Microsoft on Feb. 16 is set to announce 34 Office suites, programs, servers, services and tools—13 of which are new—that form part of its 2007 Microsoft Office family of products, previously knows as Office 12.
Retail pricing for the comparable versions of the product has not been increased, remaining unchanged from the retail prices for Office 2003, John Cairns, senior director of licensing and pricing in Microsoft’s Information Worker division, told eWEEK.
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Asked about the large number of offerings, Cairns said customers have been telling Microsoft, of Redmond, Wash., about the changing nature of their work and their new and diverse needs. “We believe these offerings will provide the flexibility customers need to meet all of their needs,” he said.
There are three new offerings among the seven Microsoft Office client suites, two of which are specifically targeted at business users. The new Office Professional Plus 2007 has a number of enhancements, most notably the addition of server-enabled capabilities that allow customers to do things like document routing and approval, create electronic forms and pass those around, and publish spreadsheets more easily, he said.
It also includes 2007 versions of Excel, Outlook, PowerPoint, Word, Access, InfoPath and Publisher. On top of that, Microsoft has added the new Office Communicator application, its enterprise-ready instant messaging client.
“IM is becoming a mainline way in which people do work in the enterprise and customers have been asking for a secure IM client, and we are now offering them this,” Cairns said. “This is the workhorse release for business users.”
Microsoft, however, considers the new Office Enterprise 2007 suite “the biggest news for the enterprise” as it contains all the software found in Office Professional Plus 2007 as well as two additional applications: Office OneNote and the new Office Groove, which are aimed at to boost collaboration and mobility for users. “We believe that this will be the benchmark suite for those companies that take collaboration seriously,” he said.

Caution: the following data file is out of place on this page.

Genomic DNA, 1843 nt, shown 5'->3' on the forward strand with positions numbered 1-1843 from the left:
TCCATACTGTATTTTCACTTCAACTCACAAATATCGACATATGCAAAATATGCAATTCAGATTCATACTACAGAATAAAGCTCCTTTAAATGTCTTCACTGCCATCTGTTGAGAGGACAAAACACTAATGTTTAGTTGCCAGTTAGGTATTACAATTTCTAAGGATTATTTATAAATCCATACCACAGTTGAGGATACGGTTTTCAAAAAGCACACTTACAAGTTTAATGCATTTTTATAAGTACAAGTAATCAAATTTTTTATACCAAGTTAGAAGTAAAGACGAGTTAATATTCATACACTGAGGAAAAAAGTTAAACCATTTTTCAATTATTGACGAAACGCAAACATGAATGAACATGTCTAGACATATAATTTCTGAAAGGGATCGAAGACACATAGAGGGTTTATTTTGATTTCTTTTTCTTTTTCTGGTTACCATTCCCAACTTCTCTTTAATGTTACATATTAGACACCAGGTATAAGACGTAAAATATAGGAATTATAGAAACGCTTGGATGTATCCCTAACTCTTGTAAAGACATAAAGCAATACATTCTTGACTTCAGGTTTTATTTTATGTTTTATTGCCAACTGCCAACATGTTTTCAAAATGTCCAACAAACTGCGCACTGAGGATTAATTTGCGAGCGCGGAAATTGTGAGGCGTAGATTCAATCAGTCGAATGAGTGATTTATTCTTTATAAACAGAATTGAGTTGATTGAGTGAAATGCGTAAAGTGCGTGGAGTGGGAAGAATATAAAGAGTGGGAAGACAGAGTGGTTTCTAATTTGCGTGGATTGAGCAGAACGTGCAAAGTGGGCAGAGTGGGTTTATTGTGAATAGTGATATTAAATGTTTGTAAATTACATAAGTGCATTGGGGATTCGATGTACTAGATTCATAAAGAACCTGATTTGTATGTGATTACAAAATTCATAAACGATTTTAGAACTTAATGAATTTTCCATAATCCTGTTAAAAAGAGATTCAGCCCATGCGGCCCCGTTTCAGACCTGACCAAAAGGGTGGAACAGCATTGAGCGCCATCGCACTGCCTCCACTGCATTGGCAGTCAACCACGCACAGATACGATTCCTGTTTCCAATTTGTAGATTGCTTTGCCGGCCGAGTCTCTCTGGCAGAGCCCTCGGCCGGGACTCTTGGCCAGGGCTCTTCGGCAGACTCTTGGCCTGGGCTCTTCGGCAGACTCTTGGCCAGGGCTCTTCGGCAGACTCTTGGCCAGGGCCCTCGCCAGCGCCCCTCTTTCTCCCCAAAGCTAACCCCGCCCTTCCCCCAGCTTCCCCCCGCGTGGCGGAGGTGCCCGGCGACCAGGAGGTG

Click here to read about Steve Ballmer’s thoughts on the premium versions for Office and Windows Vista.
Both of these Office suites will be available only through Microsoft’s various volume licensing programs, and Cairns declined to comment on pricing in any way, not even to say whether the price will go up for those customers.
The Microsoft Office Professional 2007 suite will retail for $499, while an upgrade will cost $329.
Microsoft will also introduce a new offering in the consumer space, known as Office Home and Student 2007, which is essentially a follow-on to its current Office Student and Teacher Edition.
The product will no longer be sold to just students and teachers, Cairns said, but to any consumer who wants to buy it. Another change is that Outlook has been replaced with the OneNote application, as that will be more useful to students, he said.
“But we are keeping the non-commercial use restriction for the product, so it can’t be bought for use in business. Also, at an estimated retail price of $149 and with the right to load it on three machines, which translates into about just $49 per install, this is by far our most affordable option,” Cairns said.
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